There’s A Formula To Writing Internet Scams
Naturally, there’s a lot of competition for these assignments, and you don’t make the absurdly small bucks without getting your craft down to a science. You need a thorough understanding of how to get your client the most money. According to Jen, “There are three ways a piece of written content makes money: Someone is buying it directly, it’s generating a lot of clicks and thus ad revenue, or it’s helping them sell their own product. There’s not a lot of money in that first category, so we mostly get hired to do the other two.”
“We need you to rewrite our entire vitamin website so it doesn’t raise any scam alarms. Here’s $3.50 and a Burger King coupon.”
Of course there’s a mathematically precise strategy for both:
“The easiest way to get a lot of clicks on something and try to make it go viral is to spark outrage and incite hate-sharing. Y’know, doing things like nerd-baiting, or feminist-baiting, or conservative-baiting.” Well that seems easy enough. Simply stroll into the internet, shout, “Deadpool sucks!” and let the money roll in? Alas, no. There are several key components to a successful hate-share.
Specifically, the words “Obama,” “vaccinations,” and “Ghostbusters remake.”
“The trick is to figure out what buzzwords and stances will piss someone off, and exploit that to create a story that will feed into the fears and self-serving ideology of whatever group you’re targeting,” Jen says. “You make bold claims, because a moderate stance won’t inspire anyone.”
It works best if you outright lie: “You learn to write headlines like ‘Is ISIS Secretly Running the White House?’ because even of the bulk of your article is ‘No, obviously not,’ you know readers will glide right over that question mark and remember the headline. You’ve planted that seed.”
As for the other tactic: “If you’re trying to sell a product, what you do is tap into the fears and insecurities of your audience. There’s a very specific type of page called a ‘squeeze page,’ which basically exists solely to get someone to sign up for your newsletter. Squeeze pages are written in a very, very specific manner. You start by identifying a problem that someone might have — let’s say a dirty kitchen. Then you make that problem sound really, really awful. You talk about all of the microorganisms living in that kitchen, and the number of pathogens your kids end up ingesting every single day from eating off your counter tops, discrediting all of the methods they might already be using to solve that problem.”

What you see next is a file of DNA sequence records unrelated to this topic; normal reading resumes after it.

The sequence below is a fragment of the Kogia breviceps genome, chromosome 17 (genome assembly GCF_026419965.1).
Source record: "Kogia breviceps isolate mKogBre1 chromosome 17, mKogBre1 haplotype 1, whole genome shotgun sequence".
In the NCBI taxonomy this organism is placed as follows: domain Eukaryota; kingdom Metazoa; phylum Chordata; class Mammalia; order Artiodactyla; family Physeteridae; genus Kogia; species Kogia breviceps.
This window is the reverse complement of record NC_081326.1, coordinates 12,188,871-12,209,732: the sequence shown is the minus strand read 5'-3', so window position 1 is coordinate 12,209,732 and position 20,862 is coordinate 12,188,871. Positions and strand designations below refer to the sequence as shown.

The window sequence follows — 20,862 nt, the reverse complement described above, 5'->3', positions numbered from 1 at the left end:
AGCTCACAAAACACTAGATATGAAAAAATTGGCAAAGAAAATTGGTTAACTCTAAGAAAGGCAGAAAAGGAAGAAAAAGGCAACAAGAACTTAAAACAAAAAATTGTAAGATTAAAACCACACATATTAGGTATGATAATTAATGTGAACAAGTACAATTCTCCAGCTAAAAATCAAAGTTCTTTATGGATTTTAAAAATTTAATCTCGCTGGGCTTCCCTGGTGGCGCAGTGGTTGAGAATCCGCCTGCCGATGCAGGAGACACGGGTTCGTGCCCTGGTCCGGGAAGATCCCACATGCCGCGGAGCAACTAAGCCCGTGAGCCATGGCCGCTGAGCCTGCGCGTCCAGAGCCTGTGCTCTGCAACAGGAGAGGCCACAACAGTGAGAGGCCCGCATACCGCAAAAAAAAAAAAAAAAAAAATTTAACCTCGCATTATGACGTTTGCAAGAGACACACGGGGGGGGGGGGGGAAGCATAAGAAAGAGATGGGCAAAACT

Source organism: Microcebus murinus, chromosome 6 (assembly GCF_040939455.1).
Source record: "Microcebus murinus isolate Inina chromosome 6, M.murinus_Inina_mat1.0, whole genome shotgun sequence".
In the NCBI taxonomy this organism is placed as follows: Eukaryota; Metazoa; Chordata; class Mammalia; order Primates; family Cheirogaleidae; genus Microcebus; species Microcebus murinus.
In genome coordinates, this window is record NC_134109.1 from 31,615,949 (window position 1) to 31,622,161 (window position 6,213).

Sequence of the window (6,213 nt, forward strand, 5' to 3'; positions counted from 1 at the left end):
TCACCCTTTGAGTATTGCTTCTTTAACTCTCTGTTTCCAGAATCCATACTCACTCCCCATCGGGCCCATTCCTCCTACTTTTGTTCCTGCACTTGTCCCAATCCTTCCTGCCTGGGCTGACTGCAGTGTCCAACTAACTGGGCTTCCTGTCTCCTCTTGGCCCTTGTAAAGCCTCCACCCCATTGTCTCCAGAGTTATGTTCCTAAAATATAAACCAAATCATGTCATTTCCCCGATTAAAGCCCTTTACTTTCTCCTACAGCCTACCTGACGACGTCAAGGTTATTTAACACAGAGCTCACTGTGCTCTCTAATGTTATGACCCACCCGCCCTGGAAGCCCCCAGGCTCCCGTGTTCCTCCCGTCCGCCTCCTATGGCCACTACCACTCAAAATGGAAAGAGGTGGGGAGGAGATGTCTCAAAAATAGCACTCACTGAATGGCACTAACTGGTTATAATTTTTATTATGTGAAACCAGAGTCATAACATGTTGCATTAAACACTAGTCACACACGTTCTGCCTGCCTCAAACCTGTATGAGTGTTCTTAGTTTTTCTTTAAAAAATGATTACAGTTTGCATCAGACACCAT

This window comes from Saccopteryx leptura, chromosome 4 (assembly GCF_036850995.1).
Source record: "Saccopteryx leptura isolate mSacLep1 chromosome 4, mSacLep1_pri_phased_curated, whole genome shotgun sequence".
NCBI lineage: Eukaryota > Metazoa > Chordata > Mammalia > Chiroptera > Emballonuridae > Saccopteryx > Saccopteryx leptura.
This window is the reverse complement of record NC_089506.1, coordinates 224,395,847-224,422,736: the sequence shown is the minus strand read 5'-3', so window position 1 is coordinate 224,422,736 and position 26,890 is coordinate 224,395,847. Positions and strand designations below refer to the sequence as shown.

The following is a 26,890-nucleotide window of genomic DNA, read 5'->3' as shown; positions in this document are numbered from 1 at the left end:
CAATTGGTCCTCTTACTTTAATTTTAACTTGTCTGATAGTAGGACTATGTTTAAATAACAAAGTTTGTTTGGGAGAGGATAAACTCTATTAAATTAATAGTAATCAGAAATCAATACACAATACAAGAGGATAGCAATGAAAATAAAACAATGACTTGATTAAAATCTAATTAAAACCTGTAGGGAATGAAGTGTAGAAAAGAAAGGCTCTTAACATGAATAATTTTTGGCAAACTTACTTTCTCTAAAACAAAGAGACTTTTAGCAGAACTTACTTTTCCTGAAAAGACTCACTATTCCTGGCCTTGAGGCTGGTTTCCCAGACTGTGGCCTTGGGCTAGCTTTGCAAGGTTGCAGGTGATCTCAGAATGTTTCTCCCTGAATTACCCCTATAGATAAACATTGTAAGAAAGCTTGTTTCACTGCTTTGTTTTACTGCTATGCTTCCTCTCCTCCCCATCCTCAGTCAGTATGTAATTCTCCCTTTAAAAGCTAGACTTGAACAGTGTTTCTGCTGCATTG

“Congratulations, you’ve murdered your family.”
“You make a personal connection with them, to empathize and make them feel better. They’re not stupid. They’re not bad housekeepers. You were once exactly where they were. In fact, you were worse off. You were sick and miserable all of the time. Your kids had autism and leukemia and progeria all at once, and you had no idea that it was all due to these war germs lurking in your silverware drawer. [But] you discovered a simple solution, and it’s so important that you’re going to share that solution with them, absolutely free. Then you talk about that solution in the vaguest way possible, using a lot of power words like ‘innovative’ and ‘powerful” and ‘results’ and ‘simple.’ ‘With one easy step,’ ‘best-kept secret,’ etc.”
Turns out the one weird trick is signing up for a questionable newsletter.
Finally, you tell them that “all they have to do in order to solve this debilitating, horrible problem that is destroying their life (even if they just learned about it five minutes ago) is put in their email address and receive your FREE report (or video, or e-book, or podcast, or whatever). Except that free report probably doesn’t actually do shit to solve their problem, if the problem was real to begin with. Instead, it just lays a trail of breadcrumbs to get them to do the next step, and the next step, until eventually they end up forking over a whole lot of money for some service of yours. Meanwhile, even if they turn down that service, the site owner now has their email address, which they will use to send them promotional materials — all of them written with clickbaity titles and promises of wonderful things if they just fork over a little bit of cash. Less than the cost of a cup of coffee! (If you buy the most expensive cup of coffee every single day for two years.)”
If all of this sounds incredibly evil, well, it is. But what can you possibly do to protect yourself from it? Luckily, we have a powerful and innovative — yet simple – solution that guarantees results with one easy step. It’s our best-kept secret, and all you have to do is sign up for …
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